Prematilaka is 49 years old. He lives with his aged parents in a small shack. This family has very little possessions. All their clothes are in the stacked-up suitcases in the one foto. If not for Prematilaka’s sponsor Emily P. who resides in Ontario, Canada, he would not even have had a mattress to sleep on, and some nice new clothes she purchased for him last year.
On visiting him last year, I realized what a hardship it is for both Prematilaka and his father to trek to the local market where they try to sell wooden spoons which the father makes. Their little home is way down a sandy hill on slippery slopes made less dangerous only by root systems that bulge out of the ground and act as retaining steps. Thankfully, one can also grab a tree branch, here and there to help hoist oneself up, on the long ascent back to the main road.
For someone born with quite severe handicaps — angular limb deformities plus mental disabilities, Prematilaka has a very sweet and gregarious personality with quite a serene outlook on life. He can be seen often just walking by himself around town, communicating as best he can with roadside fruit or vegetable stall owners. Or even passers-by who are kind enough to stop and talk. He has difficulty speaking but everyone in the small town can decipher what he is saying as he is such a regular walk-by.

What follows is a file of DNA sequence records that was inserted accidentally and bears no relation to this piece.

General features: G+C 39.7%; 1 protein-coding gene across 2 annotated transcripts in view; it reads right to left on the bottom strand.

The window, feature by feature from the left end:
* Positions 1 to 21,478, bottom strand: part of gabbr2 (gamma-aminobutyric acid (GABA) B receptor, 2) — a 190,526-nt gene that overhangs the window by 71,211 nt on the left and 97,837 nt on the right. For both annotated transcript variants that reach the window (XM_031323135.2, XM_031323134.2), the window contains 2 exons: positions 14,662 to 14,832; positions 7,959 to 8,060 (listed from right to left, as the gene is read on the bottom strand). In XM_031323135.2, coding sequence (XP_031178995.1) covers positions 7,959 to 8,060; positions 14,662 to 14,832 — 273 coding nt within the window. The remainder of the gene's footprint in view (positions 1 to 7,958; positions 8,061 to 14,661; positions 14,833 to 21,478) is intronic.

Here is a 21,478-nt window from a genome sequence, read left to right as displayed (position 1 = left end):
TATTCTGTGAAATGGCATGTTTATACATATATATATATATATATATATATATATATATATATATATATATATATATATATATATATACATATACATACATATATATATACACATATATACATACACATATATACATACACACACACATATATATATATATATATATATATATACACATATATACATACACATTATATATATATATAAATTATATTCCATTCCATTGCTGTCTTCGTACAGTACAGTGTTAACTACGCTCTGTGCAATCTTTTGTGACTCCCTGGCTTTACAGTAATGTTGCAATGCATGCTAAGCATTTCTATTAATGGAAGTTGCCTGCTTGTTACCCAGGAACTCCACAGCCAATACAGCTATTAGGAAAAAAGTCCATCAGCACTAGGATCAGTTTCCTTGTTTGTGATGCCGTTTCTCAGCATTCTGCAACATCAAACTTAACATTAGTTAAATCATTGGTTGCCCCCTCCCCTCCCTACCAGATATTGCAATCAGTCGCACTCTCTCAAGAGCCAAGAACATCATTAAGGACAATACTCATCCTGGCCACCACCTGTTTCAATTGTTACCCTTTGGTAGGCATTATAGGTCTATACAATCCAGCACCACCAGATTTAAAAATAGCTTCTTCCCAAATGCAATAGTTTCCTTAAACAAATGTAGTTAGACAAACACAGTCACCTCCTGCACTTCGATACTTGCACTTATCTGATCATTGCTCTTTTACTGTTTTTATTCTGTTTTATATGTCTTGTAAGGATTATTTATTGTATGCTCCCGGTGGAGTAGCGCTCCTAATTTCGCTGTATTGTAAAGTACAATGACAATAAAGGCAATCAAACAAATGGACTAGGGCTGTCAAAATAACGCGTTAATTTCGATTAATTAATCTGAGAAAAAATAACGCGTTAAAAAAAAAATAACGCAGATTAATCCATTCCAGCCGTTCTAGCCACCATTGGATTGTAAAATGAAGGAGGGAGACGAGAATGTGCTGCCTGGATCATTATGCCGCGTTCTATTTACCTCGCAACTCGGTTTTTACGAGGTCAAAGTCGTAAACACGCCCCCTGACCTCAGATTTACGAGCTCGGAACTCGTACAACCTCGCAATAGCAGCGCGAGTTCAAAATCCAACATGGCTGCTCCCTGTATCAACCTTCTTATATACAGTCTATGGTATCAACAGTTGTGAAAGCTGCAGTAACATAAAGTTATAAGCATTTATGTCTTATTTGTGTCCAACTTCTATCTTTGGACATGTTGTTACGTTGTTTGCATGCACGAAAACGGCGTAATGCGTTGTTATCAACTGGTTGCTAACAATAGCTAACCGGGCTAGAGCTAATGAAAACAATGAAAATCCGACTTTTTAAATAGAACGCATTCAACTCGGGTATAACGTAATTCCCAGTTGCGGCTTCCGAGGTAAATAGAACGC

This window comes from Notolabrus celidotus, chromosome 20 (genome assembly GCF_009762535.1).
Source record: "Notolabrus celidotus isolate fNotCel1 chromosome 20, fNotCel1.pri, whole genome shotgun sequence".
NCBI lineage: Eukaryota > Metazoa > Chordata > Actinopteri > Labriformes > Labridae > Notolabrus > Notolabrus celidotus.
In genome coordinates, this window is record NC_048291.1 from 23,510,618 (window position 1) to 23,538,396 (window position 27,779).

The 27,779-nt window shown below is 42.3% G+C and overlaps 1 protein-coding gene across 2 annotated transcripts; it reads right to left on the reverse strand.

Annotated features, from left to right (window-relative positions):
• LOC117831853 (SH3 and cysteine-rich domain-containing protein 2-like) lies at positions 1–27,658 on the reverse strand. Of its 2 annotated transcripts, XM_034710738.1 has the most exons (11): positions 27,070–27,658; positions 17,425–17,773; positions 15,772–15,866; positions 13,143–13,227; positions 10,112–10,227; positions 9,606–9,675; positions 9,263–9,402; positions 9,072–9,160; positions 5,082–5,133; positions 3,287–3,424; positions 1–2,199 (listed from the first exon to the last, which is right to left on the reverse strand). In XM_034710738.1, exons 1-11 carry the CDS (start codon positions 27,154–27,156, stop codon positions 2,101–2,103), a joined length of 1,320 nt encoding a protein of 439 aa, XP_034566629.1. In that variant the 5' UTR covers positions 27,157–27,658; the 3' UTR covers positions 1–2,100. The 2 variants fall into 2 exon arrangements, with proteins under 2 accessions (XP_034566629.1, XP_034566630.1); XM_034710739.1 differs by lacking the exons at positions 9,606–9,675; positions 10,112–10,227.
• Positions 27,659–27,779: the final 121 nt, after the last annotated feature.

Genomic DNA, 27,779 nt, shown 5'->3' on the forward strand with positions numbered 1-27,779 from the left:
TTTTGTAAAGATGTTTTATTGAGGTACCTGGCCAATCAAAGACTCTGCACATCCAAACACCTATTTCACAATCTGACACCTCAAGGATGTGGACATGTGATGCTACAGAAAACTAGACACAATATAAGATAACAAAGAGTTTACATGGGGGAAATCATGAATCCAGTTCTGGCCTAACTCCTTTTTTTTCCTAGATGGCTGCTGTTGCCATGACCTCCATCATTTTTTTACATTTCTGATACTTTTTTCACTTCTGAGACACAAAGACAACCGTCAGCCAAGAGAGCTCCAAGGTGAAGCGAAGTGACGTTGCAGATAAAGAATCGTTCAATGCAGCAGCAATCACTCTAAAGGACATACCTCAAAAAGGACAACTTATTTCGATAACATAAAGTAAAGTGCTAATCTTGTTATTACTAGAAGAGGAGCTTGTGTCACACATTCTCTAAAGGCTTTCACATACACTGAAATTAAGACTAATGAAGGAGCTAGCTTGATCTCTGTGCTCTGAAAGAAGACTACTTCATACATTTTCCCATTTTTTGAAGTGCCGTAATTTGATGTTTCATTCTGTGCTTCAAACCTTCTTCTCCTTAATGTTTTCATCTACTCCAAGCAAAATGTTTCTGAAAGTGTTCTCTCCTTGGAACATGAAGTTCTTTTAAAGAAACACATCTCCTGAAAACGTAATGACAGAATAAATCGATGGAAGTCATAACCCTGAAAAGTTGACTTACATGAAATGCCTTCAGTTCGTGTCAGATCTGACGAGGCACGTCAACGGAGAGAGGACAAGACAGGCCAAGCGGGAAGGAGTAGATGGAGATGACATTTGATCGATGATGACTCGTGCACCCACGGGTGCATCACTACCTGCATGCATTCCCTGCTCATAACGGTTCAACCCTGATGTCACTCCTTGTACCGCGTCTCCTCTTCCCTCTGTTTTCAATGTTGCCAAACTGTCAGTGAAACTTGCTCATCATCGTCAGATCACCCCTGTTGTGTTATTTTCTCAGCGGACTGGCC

What he enjoys most is standing at his father’s side on market days, selling their wooden ware of large and small cooking utensils. Outdoors, under a shady eucalyptus or sweet-scented frangipanni tree, connecting with the villagers, feeling useful, lights up his otherwise very ordinary life. He cannot read nor write and they do not own a television so he is quite cut off from the world. Yet he finds solace in his daily walk-abouts, and finds many things of interest in neighboring Koslanda to occupy his time with. Sometimes, he sits at a bus stop and observes passengers as they alight and descend the bus. I myself have driven past him on a road, astonished that he is all by himself. A lone figure ambling along as best he can. But he waved with delight on recognition, lighting up his whole face with the brightest smile. My colleague and projects manager, Mr. Moorthy who was driving had this to say of him: Suyin aunty, don’t be sad. He is a happy man.
He is certainly a much different person since his sponsor Emily P. came into his life. His monthly support is the only regular support that he can count on for nutritious food. However, i believe he is happy knowing he is loved by someone he has never even met! All he knows is that she lives in a very far away place.
You can also make someone very happy. Become a Sponsor!
Change a life!